First-time issuer Universal Compression, Inc. was set to price the first deal backed by leases on natural gas compressors the ABS market has seen to date. The $200 million, 144A deal, Universal Funding 2005-1, was being led by Wachovia Securities but had yet to price as of press time.

The single-tranche, Ambac-wrapped deal has a fourteen-year average life and was rated triple-A by Moody's Investors Service and Standard & Poor's. Wachovia Officials declined to comment, as the deal is private and had not yet priced. As of last Thursday, the 7.2-year A class notes were offered at 33 to 35 basis points over one-month Libor.

The deal is Universal's first term ABS issuance, however the company has a $200 million ABS conduit facility. It is unclear whether the current term issuance is being used to refinance that facility, or other company debt. Universal senior vice president and CFO Michael Anderson also declined to comment on the timing or specific financing purpose of the deal.

Houston-based Universal offers a variety of natural gas compression services including sales, operations, maintenance and fabrication of products to the domestic and international natural gas industries, according to information from filings with the Securities & Exchange Commission. As of June 30, the company had a fleet of around 7,000 natural gas compressor units comprising approximately 2.5 million horsepower.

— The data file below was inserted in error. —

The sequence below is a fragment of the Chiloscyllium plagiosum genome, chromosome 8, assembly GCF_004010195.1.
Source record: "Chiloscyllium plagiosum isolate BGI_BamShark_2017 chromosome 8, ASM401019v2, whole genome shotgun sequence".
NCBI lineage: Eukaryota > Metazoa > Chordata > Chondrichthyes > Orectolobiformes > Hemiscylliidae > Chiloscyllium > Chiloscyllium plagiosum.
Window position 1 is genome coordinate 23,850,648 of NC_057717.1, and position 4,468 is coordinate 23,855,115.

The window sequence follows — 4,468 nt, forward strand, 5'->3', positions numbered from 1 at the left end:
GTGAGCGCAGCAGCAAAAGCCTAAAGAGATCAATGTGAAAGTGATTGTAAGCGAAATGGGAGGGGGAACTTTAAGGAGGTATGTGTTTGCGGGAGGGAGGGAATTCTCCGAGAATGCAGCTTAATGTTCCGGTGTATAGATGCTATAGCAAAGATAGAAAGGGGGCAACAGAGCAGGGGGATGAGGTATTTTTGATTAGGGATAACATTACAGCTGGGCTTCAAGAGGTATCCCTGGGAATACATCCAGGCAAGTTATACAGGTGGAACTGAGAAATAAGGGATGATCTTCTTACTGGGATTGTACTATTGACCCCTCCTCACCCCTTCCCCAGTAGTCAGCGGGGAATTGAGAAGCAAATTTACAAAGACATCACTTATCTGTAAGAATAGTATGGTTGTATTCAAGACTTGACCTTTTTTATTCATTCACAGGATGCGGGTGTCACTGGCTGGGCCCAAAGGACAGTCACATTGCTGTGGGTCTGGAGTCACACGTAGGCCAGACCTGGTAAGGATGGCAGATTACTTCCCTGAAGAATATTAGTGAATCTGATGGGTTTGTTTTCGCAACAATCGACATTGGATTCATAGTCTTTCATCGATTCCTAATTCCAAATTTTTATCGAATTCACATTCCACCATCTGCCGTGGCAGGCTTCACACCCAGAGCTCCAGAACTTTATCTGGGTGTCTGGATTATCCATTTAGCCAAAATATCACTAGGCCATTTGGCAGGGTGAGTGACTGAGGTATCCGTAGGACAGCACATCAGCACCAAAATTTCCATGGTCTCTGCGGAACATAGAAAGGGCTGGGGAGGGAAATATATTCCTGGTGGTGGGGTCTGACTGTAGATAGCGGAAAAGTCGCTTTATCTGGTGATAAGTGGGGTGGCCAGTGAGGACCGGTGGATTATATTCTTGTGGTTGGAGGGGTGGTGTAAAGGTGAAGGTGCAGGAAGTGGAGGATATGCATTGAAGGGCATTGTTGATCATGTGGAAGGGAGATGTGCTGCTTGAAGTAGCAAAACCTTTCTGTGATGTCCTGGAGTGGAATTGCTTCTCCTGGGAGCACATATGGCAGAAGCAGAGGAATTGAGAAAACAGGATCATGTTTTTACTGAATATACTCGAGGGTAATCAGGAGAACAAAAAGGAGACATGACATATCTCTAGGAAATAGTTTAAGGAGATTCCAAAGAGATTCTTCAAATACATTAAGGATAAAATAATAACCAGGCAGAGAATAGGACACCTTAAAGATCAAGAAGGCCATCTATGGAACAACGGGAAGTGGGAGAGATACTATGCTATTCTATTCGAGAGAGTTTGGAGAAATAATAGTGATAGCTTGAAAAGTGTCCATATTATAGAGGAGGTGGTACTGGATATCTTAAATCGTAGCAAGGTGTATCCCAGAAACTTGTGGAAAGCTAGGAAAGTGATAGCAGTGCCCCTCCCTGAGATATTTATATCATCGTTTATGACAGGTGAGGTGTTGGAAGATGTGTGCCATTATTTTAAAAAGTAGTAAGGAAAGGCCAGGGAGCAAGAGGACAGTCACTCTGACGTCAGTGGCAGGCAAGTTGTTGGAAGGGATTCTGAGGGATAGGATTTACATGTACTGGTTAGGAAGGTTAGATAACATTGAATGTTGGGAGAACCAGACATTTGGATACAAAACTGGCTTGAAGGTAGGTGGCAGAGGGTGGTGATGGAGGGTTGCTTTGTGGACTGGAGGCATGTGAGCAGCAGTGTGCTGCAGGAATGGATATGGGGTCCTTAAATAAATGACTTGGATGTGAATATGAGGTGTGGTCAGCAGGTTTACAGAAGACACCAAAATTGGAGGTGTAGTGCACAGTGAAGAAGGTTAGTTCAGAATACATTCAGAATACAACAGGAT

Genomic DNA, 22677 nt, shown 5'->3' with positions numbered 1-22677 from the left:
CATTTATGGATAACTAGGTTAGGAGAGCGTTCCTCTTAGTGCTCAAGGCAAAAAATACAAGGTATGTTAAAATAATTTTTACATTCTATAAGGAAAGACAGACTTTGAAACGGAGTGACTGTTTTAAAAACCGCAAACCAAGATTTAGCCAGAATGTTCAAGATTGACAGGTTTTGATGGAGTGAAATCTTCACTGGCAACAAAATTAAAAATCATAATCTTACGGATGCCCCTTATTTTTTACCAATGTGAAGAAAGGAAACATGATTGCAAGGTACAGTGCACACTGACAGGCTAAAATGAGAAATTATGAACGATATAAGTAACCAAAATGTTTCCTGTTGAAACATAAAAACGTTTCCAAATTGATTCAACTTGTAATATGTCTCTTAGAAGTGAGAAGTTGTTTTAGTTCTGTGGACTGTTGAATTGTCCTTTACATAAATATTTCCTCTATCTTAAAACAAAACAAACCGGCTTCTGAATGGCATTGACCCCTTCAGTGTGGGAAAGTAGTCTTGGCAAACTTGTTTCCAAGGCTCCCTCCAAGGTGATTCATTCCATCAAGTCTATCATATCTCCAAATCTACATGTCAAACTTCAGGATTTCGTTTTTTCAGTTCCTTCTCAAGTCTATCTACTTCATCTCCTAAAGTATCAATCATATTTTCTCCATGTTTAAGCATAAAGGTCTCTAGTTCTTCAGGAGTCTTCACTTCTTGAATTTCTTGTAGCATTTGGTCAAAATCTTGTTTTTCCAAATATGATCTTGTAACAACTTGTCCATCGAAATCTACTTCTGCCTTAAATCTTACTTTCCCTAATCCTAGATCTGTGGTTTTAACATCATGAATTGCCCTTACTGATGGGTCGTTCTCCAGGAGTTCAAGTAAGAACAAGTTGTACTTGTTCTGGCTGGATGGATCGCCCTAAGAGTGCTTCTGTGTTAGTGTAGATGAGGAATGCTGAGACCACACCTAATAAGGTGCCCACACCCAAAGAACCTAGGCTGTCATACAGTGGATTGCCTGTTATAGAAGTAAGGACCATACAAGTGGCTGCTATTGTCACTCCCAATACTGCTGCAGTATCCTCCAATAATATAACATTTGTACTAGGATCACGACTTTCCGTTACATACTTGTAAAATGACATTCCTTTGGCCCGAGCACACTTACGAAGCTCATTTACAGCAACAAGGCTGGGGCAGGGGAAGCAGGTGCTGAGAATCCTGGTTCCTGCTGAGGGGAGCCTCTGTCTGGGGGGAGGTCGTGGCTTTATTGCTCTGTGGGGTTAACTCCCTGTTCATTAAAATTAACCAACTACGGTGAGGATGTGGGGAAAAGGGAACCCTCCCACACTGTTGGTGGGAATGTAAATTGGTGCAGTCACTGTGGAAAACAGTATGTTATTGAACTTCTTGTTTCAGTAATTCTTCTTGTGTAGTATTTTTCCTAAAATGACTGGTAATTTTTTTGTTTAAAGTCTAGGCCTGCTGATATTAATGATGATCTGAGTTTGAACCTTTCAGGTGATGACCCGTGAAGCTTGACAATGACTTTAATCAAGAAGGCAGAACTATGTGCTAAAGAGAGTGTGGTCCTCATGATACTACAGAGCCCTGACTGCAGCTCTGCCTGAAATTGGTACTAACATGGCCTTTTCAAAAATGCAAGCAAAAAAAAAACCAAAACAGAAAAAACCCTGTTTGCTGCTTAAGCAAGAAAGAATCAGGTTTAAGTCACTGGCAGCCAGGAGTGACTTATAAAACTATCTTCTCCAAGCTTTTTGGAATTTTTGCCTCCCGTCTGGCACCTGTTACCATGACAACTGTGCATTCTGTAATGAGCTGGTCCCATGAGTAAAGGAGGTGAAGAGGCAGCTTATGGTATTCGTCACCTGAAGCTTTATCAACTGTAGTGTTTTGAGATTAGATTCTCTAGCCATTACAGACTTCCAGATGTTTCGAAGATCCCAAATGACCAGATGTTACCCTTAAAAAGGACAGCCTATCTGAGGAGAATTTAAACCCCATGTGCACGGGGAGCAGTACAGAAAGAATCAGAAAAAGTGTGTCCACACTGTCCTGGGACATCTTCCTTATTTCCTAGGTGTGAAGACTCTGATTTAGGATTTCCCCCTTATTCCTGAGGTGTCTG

The fabrication unit of the business designs, engineers and assembles natural gas compressors for sale to third parties and for use in its contract compression fleet. Its customers consist primarily of domestic and international oil and gas companies, international state-owned oil and gas companies, large and small independent producers and natural gas processors, gatherers and pipelines.

Natural gas compressors are mainly used to compress gas so that it can be more easily delivered from the wells to the consumers. As wells age and as gas is depleted from them, the pressure in the wells declines, and it becomes difficult to extract the gas. Compressors make it possible to extract the gas and move it to processing stations, and from there, through systems of pipelines to storage facilities and, finally, to end users.

As of the close of 2Q05, Universal had approximately $848.8 million in outstanding long-term debt obligations consisting of $399 million outstanding in a seven-year term loan, $173.4 million in 7.25% senior notes, $200 million outstanding under its ABS facility and $76.4 million outstanding under the revolving credit facility.

A source familiar with the deal said that while the company has not specified its future issuance plans, it is likely Universal would be back into the ABS market.

(c) 2005 Asset Securitization Report and SourceMedia, Inc. All Rights Reserved.

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